A paper war ensued following these letters, with Silver Plains Station repeatedly pressing for the removal of the Port Stewart Aboriginals and the local Protector of Aboriginals at Coen disputing each of their claims. Notwithstanding the dubiousness of the claims made by the owners of Silver Plains about the ‘welfare’ and activities of the Aborigines, the Government agreed to remove them to Cowal Creek. In a confidential memorandum from Inspector Gill to the Commissioner of Police it is made obvious that the Aboriginal people were duped into boarding a boat for their removal.

Although the natives are unwilling to leave Port Stewart permanently they are agreeable to travelling to Thursday Island for medical and dental treatment and should it be decided to move them, this may provide the means of making their removal less difficult (Gill 1960).

It is interesting to note that the removal of the Port Stewart people happened despite opposition to the plan from the local policeman and Protector of Aboriginals. Apparently other white residents in the area did not agree with the actions of the lease holders of Silver Plains either. In 1963, Harry Liddy attempted to walk home from Cowal Creek, a journey of around 400 km. He was apprehended at the instruction of the reserve manager and made to return. However, Jimmy Kulla Kulla another Port Stewart man, was allowed to return to Coen briefly for a holiday. While there he appealed to the local Policeman (T.J Newman) to be allowed to stay. In a memorandum dated 14/10/63 to the Director of Native Affairs in Brisbane, Newman presented an appeal on Mr Kulla Kulla and Mr Liddy’s behalf (Appendix B). In it he states that a Mr Ian Boyd Pratt, who had a block of country at Running Creek on the coast of Port Stewart was happy to have the Port Stewart Aborigines live on his property. Alternatively Newman suggests that there would be ample accommodation at the Coen Reserve should they return there (Newman 1963.See Appendix B). Unfortunately, the response from Brisbane was negative and decidedly paternalistic:

Whilst sympathising with the desire of the ‘old timers’ to remain in the Port Stewart area… The history of these people whilst at Port Stewart left much to be desired and there is no wish on the Department’s part to condemn the young folk to a life of isolation, lack of educational opportunities or a reversion to a nomadic way of life (Director DNA 1963).

The Department thought more of placating non-indigenous leaseholders than they did of protecting the rights and welfare of the Port Stewart Aboriginal people. The exchange of correspondence is also of interest in that it reveals the lack of influence that ‘Protectors’ now exerted. Departmental officials took little notice of the views and insights of the Local Protector of Aboriginals except in relation to the mechanics of how they might affect the will of the Department. Clearly the decision to move the Port Stewart people was not based on a consideration of their best interests.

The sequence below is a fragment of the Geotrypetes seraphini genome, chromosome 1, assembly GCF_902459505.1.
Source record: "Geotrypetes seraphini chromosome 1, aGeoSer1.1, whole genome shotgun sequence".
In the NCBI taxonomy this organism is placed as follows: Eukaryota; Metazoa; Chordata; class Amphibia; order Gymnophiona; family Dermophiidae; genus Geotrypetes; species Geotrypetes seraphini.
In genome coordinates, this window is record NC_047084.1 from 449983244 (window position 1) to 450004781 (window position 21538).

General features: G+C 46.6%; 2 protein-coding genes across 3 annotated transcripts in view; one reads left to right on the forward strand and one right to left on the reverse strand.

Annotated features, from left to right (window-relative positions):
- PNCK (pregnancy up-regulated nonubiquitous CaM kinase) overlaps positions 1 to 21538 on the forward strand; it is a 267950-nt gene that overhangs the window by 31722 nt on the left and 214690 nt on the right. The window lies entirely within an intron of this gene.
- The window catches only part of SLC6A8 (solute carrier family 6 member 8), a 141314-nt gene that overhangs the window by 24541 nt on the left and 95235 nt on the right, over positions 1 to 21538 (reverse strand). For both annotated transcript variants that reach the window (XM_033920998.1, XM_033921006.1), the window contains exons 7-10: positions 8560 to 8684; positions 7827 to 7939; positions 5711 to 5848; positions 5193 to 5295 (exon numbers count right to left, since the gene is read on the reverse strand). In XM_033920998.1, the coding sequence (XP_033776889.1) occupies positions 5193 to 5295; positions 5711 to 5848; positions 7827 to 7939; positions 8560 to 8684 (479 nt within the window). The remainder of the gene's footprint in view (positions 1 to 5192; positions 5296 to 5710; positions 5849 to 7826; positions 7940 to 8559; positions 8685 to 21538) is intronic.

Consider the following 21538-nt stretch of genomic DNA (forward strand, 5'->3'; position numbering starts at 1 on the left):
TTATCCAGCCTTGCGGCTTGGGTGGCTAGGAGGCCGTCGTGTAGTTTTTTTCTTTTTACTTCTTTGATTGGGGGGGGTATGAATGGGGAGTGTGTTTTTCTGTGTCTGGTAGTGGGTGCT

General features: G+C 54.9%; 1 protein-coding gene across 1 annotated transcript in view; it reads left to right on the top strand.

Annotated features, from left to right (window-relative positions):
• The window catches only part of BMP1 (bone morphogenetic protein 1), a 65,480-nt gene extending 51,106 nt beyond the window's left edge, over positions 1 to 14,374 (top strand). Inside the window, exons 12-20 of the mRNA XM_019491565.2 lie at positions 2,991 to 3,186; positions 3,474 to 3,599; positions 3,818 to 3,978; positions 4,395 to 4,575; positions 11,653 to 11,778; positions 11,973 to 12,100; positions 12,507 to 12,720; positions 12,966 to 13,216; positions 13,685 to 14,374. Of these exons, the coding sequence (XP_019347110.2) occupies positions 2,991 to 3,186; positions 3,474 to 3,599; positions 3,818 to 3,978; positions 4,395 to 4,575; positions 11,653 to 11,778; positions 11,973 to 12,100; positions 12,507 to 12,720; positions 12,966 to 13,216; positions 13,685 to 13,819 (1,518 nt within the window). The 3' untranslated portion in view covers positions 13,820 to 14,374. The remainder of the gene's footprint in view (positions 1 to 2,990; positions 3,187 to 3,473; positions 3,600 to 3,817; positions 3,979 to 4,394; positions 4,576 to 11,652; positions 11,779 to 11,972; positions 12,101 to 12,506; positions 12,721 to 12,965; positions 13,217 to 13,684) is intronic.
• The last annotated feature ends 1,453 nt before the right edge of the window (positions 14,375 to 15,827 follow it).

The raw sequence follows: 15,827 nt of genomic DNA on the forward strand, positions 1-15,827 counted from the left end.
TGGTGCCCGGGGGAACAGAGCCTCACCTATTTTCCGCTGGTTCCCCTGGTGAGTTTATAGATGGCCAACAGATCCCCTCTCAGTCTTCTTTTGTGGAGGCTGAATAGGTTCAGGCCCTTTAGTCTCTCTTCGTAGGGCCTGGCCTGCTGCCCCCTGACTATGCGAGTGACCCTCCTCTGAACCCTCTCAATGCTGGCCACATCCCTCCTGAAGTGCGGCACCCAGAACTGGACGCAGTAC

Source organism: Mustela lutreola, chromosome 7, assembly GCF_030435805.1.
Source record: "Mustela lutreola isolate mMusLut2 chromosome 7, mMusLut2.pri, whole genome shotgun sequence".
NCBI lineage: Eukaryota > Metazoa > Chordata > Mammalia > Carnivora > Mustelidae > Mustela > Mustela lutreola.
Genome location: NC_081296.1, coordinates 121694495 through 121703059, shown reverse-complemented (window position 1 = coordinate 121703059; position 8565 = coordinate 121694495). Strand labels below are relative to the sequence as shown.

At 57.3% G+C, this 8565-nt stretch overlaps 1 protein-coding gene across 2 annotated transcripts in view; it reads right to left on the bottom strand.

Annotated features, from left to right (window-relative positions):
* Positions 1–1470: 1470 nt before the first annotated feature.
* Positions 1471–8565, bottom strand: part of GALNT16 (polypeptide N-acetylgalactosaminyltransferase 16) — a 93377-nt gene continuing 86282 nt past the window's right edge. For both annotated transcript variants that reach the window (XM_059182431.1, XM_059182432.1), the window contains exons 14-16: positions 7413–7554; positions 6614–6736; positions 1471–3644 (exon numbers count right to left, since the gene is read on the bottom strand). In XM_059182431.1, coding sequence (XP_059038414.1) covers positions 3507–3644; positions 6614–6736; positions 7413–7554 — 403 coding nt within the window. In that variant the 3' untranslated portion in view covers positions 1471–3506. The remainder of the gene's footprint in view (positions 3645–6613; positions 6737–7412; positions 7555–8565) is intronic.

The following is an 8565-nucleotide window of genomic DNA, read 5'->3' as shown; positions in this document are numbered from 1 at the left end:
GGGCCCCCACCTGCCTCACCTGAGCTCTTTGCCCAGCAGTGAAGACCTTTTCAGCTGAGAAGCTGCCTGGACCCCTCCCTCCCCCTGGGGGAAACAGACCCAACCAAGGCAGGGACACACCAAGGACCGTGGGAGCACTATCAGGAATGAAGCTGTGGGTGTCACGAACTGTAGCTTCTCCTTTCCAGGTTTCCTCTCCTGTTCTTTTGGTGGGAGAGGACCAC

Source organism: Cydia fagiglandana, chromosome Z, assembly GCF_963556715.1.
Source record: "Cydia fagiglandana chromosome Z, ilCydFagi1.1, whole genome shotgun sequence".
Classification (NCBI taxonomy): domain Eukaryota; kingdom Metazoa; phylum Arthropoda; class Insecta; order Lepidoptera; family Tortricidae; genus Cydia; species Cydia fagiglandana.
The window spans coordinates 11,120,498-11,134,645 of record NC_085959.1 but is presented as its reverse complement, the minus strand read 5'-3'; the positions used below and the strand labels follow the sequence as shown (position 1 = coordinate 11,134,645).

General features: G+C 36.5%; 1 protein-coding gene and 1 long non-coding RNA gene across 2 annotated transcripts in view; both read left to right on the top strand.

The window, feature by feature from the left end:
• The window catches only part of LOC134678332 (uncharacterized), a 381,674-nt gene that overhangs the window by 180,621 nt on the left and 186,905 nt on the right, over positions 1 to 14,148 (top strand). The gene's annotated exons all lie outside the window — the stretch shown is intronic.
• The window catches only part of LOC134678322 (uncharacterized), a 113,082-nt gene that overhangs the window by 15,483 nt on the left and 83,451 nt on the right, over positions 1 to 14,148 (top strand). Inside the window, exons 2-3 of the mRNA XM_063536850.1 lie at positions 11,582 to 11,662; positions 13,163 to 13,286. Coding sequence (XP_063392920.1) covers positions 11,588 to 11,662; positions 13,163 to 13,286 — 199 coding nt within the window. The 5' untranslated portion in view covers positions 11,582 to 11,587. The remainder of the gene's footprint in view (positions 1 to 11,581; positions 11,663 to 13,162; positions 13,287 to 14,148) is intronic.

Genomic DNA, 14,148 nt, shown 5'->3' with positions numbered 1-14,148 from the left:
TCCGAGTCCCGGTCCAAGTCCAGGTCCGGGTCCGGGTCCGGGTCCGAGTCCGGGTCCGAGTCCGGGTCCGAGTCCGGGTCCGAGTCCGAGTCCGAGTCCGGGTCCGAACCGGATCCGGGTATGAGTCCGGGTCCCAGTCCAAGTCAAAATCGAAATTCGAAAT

New Mapoon- Punja People

The Queensland Government again relocated an Aboriginal community to the new reserve in 1963. Some of the people from Mapoon were shipped to Red Island Point, settled temporarily at Bamaga and then taken to the present site of New Mapoon (previously known as Charcoal Burner. Others from Mapoon had already been relocated to Weipa. This notorious incident has been widely reported (see Roberts et al 1975-6). Through this action the Queensland Government hoped to facilitate bauxite mining in the Mapoon area. Mapoon men who were at that time working for the prospecting company ‘Enterprise’ report that they were not told that their families had been moved but returned to find them gone and the village burnt (Jimmy Bond Snr 1990/1).

The Community at New Mapoon is comprised of older people who dream of their homelands, Mapoon the land of milk and honey, and younger people who have lived their whole lives in the cosmopolitan world of the tip! The young as a rule have no desire to move back ‘home’ and so there is tension in some families between some who would like to return to their land and the young who want to stay at New Mapoon. Even the young, however, see themselves as having a communal identity related to their homelands and hence the popular name for themselves “Punja People” and the name of the local football team Tongandji (Tjungantji) Brothers. Punja is the Mapoon word for the waterlily seed that is a popular traditional food from the Old Mapoon swamps and Tjungantji is the local name for Cullen Point near the Old Mapoon Mission site.


Extracted from:

McIntyre-Tamwoy, S 2002 “Red Devils and White Men” unpublished PhD thesis James Cook University